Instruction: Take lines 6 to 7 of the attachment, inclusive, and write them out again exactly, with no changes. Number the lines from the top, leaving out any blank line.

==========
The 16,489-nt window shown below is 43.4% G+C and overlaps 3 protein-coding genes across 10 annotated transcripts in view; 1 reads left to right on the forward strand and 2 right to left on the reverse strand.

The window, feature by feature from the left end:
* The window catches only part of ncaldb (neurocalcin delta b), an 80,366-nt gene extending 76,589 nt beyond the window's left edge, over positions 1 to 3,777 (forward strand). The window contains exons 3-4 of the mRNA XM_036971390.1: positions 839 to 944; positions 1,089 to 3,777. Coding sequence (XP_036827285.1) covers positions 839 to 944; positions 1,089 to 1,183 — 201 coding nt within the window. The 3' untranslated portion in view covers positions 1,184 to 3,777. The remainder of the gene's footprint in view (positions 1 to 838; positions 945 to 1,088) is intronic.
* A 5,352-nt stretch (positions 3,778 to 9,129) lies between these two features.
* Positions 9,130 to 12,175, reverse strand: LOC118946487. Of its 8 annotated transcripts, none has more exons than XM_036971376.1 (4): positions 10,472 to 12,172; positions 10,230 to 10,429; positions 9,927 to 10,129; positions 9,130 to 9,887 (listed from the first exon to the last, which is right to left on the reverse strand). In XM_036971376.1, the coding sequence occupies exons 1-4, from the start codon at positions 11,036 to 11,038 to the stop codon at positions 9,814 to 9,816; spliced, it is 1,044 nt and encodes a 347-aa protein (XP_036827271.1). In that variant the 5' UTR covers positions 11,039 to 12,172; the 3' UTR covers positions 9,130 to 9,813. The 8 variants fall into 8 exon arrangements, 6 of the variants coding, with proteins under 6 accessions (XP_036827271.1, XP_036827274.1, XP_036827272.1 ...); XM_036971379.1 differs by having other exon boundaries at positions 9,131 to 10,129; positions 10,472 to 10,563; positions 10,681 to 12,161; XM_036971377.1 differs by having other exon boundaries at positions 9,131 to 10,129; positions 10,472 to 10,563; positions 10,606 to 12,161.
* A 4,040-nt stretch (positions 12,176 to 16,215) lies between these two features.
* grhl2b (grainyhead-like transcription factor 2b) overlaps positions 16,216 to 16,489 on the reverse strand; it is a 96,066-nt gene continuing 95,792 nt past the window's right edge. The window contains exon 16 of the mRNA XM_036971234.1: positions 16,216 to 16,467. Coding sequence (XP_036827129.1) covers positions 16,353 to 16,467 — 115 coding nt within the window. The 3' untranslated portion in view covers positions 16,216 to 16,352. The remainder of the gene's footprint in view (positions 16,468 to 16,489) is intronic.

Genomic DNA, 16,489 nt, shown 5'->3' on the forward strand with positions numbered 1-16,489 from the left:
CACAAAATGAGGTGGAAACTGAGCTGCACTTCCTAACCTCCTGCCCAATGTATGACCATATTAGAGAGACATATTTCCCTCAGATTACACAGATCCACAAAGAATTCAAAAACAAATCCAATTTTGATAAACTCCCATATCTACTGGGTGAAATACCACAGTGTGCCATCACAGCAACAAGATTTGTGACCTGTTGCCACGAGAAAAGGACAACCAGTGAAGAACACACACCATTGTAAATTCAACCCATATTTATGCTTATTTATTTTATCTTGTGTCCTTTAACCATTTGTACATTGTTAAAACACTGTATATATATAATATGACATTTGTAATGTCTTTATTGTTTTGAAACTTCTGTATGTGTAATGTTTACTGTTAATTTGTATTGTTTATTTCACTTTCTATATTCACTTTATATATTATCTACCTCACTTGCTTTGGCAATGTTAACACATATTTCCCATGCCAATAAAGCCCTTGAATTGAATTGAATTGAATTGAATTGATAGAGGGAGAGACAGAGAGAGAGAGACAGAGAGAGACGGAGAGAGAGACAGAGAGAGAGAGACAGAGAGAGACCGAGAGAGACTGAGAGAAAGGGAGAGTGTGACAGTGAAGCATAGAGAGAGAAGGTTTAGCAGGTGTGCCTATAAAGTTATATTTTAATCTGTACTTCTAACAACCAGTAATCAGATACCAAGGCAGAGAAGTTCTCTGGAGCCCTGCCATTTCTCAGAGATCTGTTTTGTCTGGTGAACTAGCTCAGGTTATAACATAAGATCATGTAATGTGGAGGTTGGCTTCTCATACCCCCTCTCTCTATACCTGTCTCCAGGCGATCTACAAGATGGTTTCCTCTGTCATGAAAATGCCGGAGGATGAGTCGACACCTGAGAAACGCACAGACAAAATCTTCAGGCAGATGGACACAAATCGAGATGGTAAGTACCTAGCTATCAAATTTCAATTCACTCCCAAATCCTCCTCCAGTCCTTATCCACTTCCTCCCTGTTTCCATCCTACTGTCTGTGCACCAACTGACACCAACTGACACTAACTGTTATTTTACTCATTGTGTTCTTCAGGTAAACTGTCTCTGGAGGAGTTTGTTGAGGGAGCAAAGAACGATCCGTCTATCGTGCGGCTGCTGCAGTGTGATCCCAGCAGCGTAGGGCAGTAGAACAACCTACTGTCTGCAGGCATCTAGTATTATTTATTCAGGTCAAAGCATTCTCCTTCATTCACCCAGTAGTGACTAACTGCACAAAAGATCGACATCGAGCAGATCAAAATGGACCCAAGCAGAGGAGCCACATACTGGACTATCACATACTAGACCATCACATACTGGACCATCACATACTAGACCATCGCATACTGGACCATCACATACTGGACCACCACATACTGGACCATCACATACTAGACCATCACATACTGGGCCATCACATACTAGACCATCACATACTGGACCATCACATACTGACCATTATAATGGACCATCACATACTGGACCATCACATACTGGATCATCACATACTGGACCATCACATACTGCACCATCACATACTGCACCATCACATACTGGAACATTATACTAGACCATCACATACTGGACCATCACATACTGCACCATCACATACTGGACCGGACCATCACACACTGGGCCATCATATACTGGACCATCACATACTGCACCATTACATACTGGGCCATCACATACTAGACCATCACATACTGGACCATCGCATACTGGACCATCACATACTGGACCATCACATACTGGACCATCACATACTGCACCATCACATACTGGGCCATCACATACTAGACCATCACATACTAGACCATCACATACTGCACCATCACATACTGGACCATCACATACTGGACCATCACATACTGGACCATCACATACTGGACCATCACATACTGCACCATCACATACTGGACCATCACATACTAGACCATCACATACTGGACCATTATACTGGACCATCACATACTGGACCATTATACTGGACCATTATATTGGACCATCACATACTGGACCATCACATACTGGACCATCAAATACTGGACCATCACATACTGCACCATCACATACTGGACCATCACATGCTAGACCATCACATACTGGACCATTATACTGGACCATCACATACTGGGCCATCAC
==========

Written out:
* A 4,040-nt stretch (positions 12,176 to 16,215) lies between these two features.
* grhl2b (grainyhead-like transcription factor 2b) overlaps positions 16,216 to 16,489 on the reverse strand; it is a 96,066-nt gene continuing 95,792 nt past the window's right edge. The window contains exon 16 of the mRNA XM_036971234.1: positions 16,216 to 16,467. Coding sequence (XP_036827129.1) covers positions 16,353 to 16,467 — 115 coding nt within the window. The 3' untranslated portion in view covers positions 16,216 to 16,352. The remainder of the gene's footprint in view (positions 16,468 to 16,489) is intronic.